WALLINGFORD, Conn. (WTNH) — Connecticut transportation officials kicked off National Rail Safety Week Monday morning at the Wallingford train station.
When that bell starts clanging, and those lights start flashing, you know what you’re supposed to do, and yet, last year in Connecticut alone, ten people were killed by trains. That is why officials take this week each September to raise awareness about how dangerous trains can be.
“People have the myth they think they’ll hear a train coming if they’re on the train tracks,” said Kevin Burns of Connecticut’s Department of Transportation. “Trains can be very quiet. You won’t hear it. Especially today, youths out there are always wearing headphones or earbuds.”
Officials said you should never walk on train tracks. Not only is it unsafe, but it’s also illegal, as it’s technically trespassing.
“Never try to outrun a train,” CT DOT’s Deputy Commissioner Laoise King said. “It takes a train a mile to slow to a stop, so this is a race you cannot win.”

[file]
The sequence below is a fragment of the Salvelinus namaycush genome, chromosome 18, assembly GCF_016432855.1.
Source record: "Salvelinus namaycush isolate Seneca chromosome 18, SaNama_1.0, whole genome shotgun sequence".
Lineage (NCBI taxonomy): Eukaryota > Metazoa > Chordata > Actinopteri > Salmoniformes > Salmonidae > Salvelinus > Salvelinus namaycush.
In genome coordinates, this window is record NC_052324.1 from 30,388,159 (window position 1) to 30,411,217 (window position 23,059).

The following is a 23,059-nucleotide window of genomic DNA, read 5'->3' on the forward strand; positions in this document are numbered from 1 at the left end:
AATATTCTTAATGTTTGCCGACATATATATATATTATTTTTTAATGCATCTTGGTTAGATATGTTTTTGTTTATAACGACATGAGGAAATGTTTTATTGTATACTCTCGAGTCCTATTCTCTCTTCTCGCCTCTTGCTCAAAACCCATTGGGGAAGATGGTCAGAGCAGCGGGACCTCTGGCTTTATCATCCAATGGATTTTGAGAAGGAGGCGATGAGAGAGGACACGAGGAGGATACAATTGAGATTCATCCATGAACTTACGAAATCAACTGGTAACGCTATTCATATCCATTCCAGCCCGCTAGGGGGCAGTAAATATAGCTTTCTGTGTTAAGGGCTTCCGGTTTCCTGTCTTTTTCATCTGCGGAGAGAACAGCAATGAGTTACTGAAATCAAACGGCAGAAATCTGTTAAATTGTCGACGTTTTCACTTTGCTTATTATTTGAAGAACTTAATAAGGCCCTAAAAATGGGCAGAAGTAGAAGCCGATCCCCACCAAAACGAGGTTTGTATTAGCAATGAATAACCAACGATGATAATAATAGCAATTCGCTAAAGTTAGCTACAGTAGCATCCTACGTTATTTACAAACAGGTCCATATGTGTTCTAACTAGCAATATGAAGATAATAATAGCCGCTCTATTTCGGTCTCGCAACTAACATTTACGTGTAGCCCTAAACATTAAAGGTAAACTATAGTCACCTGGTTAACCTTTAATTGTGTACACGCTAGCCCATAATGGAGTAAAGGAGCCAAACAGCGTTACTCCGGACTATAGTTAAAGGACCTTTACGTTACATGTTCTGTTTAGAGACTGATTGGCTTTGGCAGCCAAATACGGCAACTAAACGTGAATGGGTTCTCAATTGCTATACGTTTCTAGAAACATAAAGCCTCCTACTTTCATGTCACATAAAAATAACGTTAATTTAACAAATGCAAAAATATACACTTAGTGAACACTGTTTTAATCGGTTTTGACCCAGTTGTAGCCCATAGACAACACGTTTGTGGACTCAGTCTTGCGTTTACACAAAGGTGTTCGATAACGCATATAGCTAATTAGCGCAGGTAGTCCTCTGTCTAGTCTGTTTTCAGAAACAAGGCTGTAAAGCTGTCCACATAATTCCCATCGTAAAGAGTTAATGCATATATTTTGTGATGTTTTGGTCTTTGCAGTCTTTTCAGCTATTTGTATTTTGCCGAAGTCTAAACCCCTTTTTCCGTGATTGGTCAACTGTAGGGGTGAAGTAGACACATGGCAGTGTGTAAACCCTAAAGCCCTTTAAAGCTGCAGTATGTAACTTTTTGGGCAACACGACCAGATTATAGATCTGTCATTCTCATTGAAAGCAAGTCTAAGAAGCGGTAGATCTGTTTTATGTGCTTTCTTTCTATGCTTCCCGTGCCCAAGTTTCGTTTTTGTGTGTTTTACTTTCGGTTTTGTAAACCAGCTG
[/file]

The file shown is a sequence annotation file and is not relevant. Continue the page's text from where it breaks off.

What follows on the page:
Railroad crossings are another dangerous spot, especially with a traffic light nearby. Traffic can get backed up by the light, and cars coming along might only get across the tracks after encountering that backed-up traffic.
“Don’t commit unless you can fit. Unless you can clear the train tracks, don’t drive across,” Burns said. “Don’t stop on the train tracks. If it’s heavy traffic, give yourself some extra room.”
In previous years, police handed out safety pamphlets during rail safety week at crossings. That will happen again this year.
“Unfortunately, in Wallingford, we’ve seen our fair share of accidents and collisions that resulted in loss of life,” Wallingford Police Chief John Ventura said.
On average, somewhere in America, a person or vehicle is hit by a train every three hours.